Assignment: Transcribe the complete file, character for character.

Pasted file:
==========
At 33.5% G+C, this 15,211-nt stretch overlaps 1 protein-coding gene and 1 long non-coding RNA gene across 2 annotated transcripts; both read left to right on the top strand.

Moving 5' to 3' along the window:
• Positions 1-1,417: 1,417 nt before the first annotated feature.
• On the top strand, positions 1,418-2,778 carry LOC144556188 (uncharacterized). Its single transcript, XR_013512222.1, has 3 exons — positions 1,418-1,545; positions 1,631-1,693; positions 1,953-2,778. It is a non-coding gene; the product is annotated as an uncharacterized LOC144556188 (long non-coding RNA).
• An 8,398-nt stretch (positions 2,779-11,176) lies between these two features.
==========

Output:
At 33.5% G+C, this 15,211-nt stretch overlaps 1 protein-coding gene and 1 long non-coding RNA gene across 2 annotated transcripts; both read left to right on the top strand.

Moving 5' to 3' along the window:
• Positions 1-1,417: 1,417 nt before the first annotated feature.
• On the top strand, positions 1,418-2,778 carry LOC144556188 (uncharacterized). Its single transcript, XR_013512222.1, has 3 exons — positions 1,418-1,545; positions 1,631-1,693; positions 1,953-2,778. It is a non-coding gene; the product is annotated as an uncharacterized LOC144556188 (long non-coding RNA).
• An 8,398-nt stretch (positions 2,779-11,176) lies between these two features.